High Severity & Low Priority :
For example an application which generates some banking related reports weekly, monthly, quarterly & yearly by doing some calculations. If there is a fault while calculating yearly report. This is a high severity fault but low priority because this fault can be fixed in the next release as a change request.
High Severity & High Priority :
In the above example if there is a fault while calculating weekly report. This is a high severity and high priority fault because this fault will block the functionality of the application immediately within a week. It should be fixed urgently.
Low Severity & High Priority :
If there is a spelling mistake or content issue on the homepage of a website which has daily hits of lakhs. In this case, though this fault is not affecting the website or other functionalities but considering the status and popularity of the website in the competitive market it is a high priority fault.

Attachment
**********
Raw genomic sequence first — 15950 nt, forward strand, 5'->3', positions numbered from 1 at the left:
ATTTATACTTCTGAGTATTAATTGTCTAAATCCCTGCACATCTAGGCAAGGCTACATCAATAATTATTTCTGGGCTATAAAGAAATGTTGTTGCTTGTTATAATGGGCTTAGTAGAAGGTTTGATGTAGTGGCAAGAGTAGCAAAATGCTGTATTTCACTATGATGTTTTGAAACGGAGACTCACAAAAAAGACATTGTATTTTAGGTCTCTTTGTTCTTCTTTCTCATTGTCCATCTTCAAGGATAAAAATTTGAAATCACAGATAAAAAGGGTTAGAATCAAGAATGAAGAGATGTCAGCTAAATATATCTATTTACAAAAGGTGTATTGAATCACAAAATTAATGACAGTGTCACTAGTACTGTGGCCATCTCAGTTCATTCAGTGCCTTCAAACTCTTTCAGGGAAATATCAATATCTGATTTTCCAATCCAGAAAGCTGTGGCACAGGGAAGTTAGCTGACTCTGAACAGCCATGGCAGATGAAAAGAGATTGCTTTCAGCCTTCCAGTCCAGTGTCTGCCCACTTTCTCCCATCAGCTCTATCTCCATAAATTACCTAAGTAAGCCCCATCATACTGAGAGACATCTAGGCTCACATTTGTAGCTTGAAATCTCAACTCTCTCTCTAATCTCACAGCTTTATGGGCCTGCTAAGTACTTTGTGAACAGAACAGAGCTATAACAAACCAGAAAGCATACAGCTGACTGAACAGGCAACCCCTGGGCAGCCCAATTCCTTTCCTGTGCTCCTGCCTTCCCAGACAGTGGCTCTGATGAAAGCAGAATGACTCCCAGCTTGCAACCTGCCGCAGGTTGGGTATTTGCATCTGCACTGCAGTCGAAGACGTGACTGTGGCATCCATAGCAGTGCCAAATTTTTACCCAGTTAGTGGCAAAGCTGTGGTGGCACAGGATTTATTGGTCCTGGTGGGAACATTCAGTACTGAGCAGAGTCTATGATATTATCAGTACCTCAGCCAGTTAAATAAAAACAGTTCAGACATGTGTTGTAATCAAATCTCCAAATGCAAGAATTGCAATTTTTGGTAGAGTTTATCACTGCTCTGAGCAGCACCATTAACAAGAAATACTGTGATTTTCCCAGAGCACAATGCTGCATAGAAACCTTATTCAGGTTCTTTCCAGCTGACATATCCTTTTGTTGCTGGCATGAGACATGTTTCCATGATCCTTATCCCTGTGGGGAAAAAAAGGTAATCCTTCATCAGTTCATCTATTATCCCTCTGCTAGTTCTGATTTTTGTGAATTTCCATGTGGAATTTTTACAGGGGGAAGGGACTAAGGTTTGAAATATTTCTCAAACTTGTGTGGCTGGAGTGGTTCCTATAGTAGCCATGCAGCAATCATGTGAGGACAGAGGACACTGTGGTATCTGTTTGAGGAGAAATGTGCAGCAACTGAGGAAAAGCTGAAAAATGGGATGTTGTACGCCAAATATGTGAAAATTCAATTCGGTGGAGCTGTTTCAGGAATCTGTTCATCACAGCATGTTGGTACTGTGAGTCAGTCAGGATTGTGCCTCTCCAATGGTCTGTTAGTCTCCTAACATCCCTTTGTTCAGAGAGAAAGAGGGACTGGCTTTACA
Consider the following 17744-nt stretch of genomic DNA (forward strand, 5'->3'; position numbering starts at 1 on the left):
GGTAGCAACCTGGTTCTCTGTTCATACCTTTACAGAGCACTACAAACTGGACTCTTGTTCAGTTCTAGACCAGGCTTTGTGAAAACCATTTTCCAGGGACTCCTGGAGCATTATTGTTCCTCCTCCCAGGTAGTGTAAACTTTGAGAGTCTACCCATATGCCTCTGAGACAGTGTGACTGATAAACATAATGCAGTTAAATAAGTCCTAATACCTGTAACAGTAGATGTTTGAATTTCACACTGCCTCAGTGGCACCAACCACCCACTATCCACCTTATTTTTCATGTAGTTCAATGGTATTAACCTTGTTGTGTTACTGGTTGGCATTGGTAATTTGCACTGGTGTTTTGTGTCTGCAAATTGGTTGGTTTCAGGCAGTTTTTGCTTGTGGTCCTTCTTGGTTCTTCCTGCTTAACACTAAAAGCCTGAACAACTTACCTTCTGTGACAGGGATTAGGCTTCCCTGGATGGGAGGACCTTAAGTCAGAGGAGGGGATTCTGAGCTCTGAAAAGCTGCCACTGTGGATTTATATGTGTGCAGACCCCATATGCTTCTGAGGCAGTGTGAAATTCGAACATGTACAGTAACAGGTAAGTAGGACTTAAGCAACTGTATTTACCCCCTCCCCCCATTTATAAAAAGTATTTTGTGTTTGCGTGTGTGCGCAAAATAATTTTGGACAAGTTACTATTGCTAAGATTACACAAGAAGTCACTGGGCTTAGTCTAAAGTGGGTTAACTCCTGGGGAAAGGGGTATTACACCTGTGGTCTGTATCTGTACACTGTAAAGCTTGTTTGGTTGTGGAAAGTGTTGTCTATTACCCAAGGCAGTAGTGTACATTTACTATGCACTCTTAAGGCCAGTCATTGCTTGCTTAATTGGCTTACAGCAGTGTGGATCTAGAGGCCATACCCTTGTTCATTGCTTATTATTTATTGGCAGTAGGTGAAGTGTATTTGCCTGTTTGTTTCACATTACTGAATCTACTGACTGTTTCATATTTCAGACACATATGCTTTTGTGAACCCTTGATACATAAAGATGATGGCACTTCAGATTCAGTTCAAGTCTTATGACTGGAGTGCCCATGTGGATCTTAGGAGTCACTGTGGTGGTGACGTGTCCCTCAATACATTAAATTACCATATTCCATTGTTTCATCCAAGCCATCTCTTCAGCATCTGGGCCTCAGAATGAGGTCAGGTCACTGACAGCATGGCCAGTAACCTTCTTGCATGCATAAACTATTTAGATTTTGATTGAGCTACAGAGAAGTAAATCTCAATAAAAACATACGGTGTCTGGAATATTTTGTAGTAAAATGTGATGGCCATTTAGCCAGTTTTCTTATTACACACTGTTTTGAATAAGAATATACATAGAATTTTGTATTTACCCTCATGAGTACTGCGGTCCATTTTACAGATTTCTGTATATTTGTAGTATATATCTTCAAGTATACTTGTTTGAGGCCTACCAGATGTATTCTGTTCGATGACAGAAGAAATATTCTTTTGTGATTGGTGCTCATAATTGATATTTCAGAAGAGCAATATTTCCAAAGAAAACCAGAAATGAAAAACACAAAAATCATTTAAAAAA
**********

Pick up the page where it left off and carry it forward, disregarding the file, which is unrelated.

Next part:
Low Severity & Low Priority :
If there is a spelling mistake on the pages which has very less hits throughout the month on any website. This fault can be considered as low severity and low priority.
It is very important for a QA analyst or a s/w tester to understand the concept of severity and priority very well as the issue fix time line is depending on the level assigned while posting a defect,
priority is used to organize the work. The field only takes meaning when owner of the bug
P1 Fix ASAP in next build
P2 Fix in next build
P3 Fix before next release
P4 Fix if time allows
P5 Unlikely to be fixed
Default priority for new defects is set at P3, but again it depends entirely on the size of the company.
short link – bit.ly/qav-severitypriority
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